Forb

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Sunflower (Helianthus annuus), a large forb.

A forb or phorb is an herbaceous flowering plant that is not a graminoid (grass, sedge, or rush). The term is used in biology and in vegetation ecology, especially in relation to grasslands[1] and understory.[2] Typically these are dicots without woody stems.

Etymology[edit]

The word "forb" is derived from Greek phorbḗ (φορβή), meaning "pasture" or "fodder".[3][4] The Hellenic spelling "phorb" is sometimes used, and in older usage this sometimes includes graminids and other plants currently not regarded as forbs.

Guilds[edit]

Forbs are members of a guild—a group of plant species with broadly similar growth form.[5] In certain contexts in ecology, guild membership may often be more important than the taxonomic relationships between organisms.

In informal classification[edit]

In addition to its use in ecology, the term "forb" may be used for subdividing popular guides to wildflowers,[6] distinguishing them from other categories such as grasses, sedges, shrubs, and trees.[7] Some examples of forbs are clovers, sunflowers, daylilies, and milkweed.

Examples[edit]

Linnaean taxonomy family names are given.[8] Acanthaceae, Aizoaceae, Amaranthaceae, Apiaceae, Apocynaceae, Asclepiadaceae, Asteraceae, Balsaminaceae, Begoniaceae, Boraginaceae, Brassicaceae, Buxaceae, Campanulaceae, Cannabaceae, Caryophyllaceae, Chenopodiaceae, Clusiaceae, Convolvulaceae, Crassulaceae, Cucurbitaceae, Cuscutaceae, Dipsacaceae, Ericaceae, Euphorbiaceae, Fabaceae, Gentianaceae, Geraniaceae, Gunneraceae, Haloragaceae, Hydrophyllaceae, Lamiaceae, Lentibulariaceae, Limnanthaceae, Linaceae, Lythraceae, Malvaceae, Moraceae, Nyctaginaceae, Onagraceae, Orobanchaceae, Oxalidaceae, Papaveraceae, Phytolaccaceae, Plantaginaceae, Plumbaginaceae, Polemoniaceae, Polygonaceae, Portulacaceae, Primulaceae, Ranunculaceae, Resedaceae, Rosaceae, Rubiaceae, Scrophulariaceae, Solanaceae, Thymelaeaceae, Urticaceae, Valerianaceae, Verbenaceae, Violaceae, Zygophyllaceae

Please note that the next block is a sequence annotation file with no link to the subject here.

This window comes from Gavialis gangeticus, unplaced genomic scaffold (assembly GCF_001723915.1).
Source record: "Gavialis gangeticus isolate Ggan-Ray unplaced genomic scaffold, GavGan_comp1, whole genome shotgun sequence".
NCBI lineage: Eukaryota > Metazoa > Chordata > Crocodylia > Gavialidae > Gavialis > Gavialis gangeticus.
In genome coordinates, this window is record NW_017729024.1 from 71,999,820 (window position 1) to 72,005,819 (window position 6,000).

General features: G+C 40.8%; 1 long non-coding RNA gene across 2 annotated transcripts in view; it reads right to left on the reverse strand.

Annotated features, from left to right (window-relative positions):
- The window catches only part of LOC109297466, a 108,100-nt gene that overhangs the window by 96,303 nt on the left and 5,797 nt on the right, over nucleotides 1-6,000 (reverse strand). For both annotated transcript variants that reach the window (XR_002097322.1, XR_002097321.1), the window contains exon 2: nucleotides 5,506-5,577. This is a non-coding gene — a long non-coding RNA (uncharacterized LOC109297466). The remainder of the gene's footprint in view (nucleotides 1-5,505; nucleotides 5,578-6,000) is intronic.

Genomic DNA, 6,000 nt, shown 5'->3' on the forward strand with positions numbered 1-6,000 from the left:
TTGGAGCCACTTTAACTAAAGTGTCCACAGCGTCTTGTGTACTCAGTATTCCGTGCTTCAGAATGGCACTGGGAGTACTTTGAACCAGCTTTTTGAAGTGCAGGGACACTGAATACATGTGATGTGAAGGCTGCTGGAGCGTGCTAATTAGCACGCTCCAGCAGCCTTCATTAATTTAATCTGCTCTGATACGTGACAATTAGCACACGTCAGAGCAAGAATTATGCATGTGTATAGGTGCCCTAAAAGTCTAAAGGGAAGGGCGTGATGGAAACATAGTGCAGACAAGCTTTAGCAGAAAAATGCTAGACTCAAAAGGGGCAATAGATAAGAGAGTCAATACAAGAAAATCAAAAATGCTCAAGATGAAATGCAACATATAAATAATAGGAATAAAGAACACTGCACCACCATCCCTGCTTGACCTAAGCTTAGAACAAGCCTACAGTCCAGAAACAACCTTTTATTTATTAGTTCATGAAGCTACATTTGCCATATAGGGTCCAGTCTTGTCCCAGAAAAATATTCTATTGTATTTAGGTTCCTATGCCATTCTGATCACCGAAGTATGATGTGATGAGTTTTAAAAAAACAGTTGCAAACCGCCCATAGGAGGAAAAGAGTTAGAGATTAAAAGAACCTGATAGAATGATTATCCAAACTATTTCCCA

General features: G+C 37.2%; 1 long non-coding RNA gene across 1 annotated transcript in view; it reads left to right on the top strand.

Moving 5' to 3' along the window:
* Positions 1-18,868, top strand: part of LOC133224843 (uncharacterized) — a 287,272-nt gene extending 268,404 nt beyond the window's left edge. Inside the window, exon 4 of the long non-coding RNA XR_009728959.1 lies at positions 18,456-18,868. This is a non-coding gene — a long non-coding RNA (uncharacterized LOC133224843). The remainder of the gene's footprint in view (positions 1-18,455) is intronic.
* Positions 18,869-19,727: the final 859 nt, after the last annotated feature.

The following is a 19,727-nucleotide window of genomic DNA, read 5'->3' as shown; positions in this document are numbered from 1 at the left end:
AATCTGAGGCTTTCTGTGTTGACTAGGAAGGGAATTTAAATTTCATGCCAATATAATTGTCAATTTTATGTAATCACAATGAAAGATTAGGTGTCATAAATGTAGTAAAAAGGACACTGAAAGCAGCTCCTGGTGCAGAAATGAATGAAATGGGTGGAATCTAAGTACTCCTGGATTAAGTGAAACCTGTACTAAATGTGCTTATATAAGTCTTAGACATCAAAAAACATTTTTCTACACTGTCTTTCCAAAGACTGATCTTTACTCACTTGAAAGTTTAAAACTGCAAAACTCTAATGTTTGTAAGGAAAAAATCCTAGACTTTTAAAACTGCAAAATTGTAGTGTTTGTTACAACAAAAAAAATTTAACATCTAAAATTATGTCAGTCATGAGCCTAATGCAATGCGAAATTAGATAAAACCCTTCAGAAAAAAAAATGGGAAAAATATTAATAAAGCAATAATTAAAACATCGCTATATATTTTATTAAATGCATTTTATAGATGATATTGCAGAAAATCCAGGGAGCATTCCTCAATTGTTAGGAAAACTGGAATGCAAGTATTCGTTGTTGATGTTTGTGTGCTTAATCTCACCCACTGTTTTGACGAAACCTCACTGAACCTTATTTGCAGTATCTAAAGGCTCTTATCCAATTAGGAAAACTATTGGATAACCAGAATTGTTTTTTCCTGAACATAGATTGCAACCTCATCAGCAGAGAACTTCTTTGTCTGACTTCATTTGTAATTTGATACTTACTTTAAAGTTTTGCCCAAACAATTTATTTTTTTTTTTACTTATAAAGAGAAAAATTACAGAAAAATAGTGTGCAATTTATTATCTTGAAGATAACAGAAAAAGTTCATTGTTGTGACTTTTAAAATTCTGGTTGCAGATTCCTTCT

See also[edit]

  • Dicotyledon – Historical grouping of flowering plants
  • Herbaceous plant – Plant which has no persistent woody stem above ground
  • Overgrazing – When plants are grazed for extended periods without sufficient recovery time

References[edit]

  1. ^ Schröder, Hans (2009). Grasslands: Ecology, Management and Restoration. Commack, N.Y: Nova Science Publishers. ISBN 1-60692-024-3.
  2. ^ "Native Understory Forbs and Grasses". www.nrcs.usda.gov.{{cite web}}: CS1 maint: url-status (link)
  3. ^ Jaeger, Edmund C. (1959). A source-book of biological names and terms. Springfield, Ill: Thomas. ISBN 0-398-06179-3.
  4. ^ Scott, Robert Pickett; Henry, George (2007). Liddell and Scott's Greek-English Lexicon, Abridged: Original Edition, republished in larger and clearer typeface. Simon Wallenburg Press. ISBN 1-84356-026-7.
  5. ^ Roxburgh, Stephen. A Demonstration of Guild Based Assembly Rules for a Plant Community and Determination of Intrinsic Guilds.
  6. ^ "Wildflower seeds and forbs". graniteseed.com. Retrieved 2021-05-02.
  7. ^ "Describe the major differences between the plant families used as forages". Forage Information System. 2009-05-28. Retrieved 2021-05-02.
  8. ^ "Invasive Plant Atlas". Retrieved 25 Sep 2021.

External links[edit]